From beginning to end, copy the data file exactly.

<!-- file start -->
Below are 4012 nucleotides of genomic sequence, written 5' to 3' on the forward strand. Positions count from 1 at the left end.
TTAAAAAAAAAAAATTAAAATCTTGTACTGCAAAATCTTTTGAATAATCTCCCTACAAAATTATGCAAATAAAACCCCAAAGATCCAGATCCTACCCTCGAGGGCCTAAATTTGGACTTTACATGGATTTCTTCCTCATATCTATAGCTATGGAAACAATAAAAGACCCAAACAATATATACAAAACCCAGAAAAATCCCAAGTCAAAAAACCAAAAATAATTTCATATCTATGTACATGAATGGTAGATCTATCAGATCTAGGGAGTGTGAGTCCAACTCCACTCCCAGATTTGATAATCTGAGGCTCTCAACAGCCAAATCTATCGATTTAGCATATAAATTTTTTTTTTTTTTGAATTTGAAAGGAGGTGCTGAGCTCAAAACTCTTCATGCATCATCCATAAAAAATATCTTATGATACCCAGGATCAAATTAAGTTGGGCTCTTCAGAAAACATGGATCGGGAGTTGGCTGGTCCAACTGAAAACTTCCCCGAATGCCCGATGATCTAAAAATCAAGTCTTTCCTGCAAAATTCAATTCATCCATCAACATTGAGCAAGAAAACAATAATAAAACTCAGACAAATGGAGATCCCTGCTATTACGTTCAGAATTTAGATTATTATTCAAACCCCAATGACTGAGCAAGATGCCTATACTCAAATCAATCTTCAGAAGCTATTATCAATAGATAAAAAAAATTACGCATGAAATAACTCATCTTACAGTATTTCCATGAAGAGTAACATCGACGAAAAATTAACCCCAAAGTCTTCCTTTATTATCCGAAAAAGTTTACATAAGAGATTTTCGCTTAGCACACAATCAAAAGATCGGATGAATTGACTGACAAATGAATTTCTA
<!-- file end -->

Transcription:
Below are 4012 nucleotides of genomic sequence, written 5' to 3' on the forward strand. Positions count from 1 at the left end.
TTAAAAAAAAAAAATTAAAATCTTGTACTGCAAAATCTTTTGAATAATCTCCCTACAAAATTATGCAAATAAAACCCCAAAGATCCAGATCCTACCCTCGAGGGCCTAAATTTGGACTTTACATGGATTTCTTCCTCATATCTATAGCTATGGAAACAATAAAAGACCCAAACAATATATACAAAACCCAGAAAAATCCCAAGTCAAAAAACCAAAAATAATTTCATATCTATGTACATGAATGGTAGATCTATCAGATCTAGGGAGTGTGAGTCCAACTCCACTCCCAGATTTGATAATCTGAGGCTCTCAACAGCCAAATCTATCGATTTAGCATATAAATTTTTTTTTTTTTTGAATTTGAAAGGAGGTGCTGAGCTCAAAACTCTTCATGCATCATCCATAAAAAATATCTTATGATACCCAGGATCAAATTAAGTTGGGCTCTTCAGAAAACATGGATCGGGAGTTGGCTGGTCCAACTGAAAACTTCCCCGAATGCCCGATGATCTAAAAATCAAGTCTTTCCTGCAAAATTCAATTCATCCATCAACATTGAGCAAGAAAACAATAATAAAACTCAGACAAATGGAGATCCCTGCTATTACGTTCAGAATTTAGATTATTATTCAAACCCCAATGACTGAGCAAGATGCCTATACTCAAATCAATCTTCAGAAGCTATTATCAATAGATAAAAAAAATTACGCATGAAATAACTCATCTTACAGTATTTCCATGAAGAGTAACATCGACGAAAAATTAACCCCAAAGTCTTCCTTTATTATCCGAAAAAGTTTACATAAGAGATTTTCGCTTAGCACACAATCAAAAGATCGGATGAATTGACTGACAAATGAATTTCTA